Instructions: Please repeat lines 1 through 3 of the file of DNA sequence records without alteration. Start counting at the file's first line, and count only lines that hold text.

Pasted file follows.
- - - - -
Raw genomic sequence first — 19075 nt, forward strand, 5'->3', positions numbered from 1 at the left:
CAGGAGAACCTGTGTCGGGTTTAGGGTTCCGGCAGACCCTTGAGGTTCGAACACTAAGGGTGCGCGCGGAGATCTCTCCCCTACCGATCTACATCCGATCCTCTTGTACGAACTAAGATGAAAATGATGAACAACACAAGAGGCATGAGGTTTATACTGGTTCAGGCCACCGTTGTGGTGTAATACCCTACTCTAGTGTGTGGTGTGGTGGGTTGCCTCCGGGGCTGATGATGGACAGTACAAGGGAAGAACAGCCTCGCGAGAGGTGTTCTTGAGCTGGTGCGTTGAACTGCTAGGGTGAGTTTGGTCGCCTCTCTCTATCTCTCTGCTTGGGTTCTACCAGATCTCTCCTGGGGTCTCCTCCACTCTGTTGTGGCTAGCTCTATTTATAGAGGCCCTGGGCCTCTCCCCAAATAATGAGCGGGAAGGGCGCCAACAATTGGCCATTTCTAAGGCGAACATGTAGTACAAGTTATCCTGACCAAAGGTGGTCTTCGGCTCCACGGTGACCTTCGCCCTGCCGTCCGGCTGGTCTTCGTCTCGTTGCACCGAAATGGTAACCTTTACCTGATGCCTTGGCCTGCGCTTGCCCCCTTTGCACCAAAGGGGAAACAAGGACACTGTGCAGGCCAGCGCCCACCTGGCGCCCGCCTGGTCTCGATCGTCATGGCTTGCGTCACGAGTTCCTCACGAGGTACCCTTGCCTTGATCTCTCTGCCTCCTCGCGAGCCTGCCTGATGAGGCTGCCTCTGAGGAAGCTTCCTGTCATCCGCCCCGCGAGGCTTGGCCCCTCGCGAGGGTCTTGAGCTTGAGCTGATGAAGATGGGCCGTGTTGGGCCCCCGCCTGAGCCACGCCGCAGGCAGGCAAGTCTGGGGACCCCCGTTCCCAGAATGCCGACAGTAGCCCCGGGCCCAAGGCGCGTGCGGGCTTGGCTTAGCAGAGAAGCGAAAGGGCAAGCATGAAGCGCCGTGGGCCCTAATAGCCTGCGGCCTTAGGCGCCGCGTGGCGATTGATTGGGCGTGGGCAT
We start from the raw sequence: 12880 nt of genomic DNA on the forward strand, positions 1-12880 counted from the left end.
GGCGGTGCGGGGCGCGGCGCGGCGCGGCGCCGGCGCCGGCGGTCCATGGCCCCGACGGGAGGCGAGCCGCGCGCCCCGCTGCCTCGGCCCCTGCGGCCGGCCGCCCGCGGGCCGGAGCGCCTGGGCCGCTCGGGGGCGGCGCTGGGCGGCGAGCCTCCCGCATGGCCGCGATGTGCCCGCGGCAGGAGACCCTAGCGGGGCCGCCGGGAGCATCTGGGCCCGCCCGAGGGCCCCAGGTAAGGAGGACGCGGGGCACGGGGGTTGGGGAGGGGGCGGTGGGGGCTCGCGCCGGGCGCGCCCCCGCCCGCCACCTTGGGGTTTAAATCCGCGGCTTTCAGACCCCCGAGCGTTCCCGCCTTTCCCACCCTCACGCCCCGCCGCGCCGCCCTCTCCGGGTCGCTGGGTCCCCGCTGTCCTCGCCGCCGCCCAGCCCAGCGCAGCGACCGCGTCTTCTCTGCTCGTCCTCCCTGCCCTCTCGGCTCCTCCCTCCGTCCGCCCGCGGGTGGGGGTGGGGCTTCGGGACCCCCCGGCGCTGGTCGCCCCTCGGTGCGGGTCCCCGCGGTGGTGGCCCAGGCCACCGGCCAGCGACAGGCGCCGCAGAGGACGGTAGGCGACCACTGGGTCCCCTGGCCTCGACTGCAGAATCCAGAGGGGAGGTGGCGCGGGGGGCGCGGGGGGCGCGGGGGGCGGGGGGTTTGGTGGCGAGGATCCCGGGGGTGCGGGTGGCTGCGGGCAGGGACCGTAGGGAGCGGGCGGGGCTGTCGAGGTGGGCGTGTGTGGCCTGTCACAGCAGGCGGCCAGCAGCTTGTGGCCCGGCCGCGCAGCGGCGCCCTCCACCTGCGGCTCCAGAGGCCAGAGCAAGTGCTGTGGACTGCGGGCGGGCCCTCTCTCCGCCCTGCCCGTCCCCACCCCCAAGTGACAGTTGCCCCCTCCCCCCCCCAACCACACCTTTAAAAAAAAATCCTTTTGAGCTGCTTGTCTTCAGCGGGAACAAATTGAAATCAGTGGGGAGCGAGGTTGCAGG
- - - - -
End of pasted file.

Raw genomic sequence first — 19075 nt, forward strand, 5'->3', positions numbered from 1 at the left:
CAGGAGAACCTGTGTCGGGTTTAGGGTTCCGGCAGACCCTTGAGGTTCGAACACTAAGGGTGCGCGCGGAGATCTCTCCCCTACCGATCTACATCCGATCCTCTTGTACGAACTAAGATGAAAATGATGAACAACACAAGAGGCATGAGGTTTATACTGGTTCAGGCCACCGTTGTGGTGTAATACCCTACTCTAGTGTGTGGTGTGGTGGGTTGCCTCCGGGGCTGATGATGGACAGTACAAGGGAAGAACAGCCTCGCGAGAGGTGTTCTTGAGCTGGTGCGTTGAACTGCTAGGGTGAGTTTGGTCGCCTCTCTCTATCTCTCTGCTTGGGTTCTACCAGATCTCTCCTGGGGTCTCCTCCACTCTGTTGTGGCTAGCTCTATTTATAGAGGCCCTGGGCCTCTCCCCAAATAATGAGCGGGAAGGGCGCCAACAATTGGCCATTTCTAAGGCGAACATGTAGTACAAGTTATCCTGACCAAAGGTGGTCTTCGGCTCCACGGTGACCTTCGCCCTGCCGTCCGGCTGGTCTTCGTCTCGTTGCACCGAAATGGTAACCTTTACCTGATGCCTTGGCCTGCGCTTGCCCCCTTTGCACCAAAGGGGAAACAAGGACACTGTGCAGGCCAGCGCCCACCTGGCGCCCGCCTGGTCTCGATCGTCATGGCTTGCGTCACGAGTTCCTCACGAGGTACCCTTGCCTTGATCTCTCTGCCTCCTCGCGAGCCTGCCTGATGAGGCTGCCTCTGAGGAAGCTTCCTGTCATCCGCCCCGCGAGGCTTGGCCCCTCGCGAGGGTCTTGAGCTTGAGCTGATGAAGATGGGCCGTGTTGGGCCCCCGCCTGAGCCACGCCGCAGGCAGGCAAGTCTGGGGACCCCCGTTCCCAGAATGCCGACAGTAGCCCCGGGCCCAAGGCGCGTGCGGGCTTGGCTTAGCAGAGAAGCGAAAGGGCAAGCATGAAGCGCCGTGGGCCCTAATAGCCTGCGGCCTTAGGCGCCGCGTGGCGATTGATTGGGCGTGGGCAT
We start from the raw sequence: 12880 nt of genomic DNA on the forward strand, positions 1-12880 counted from the left end.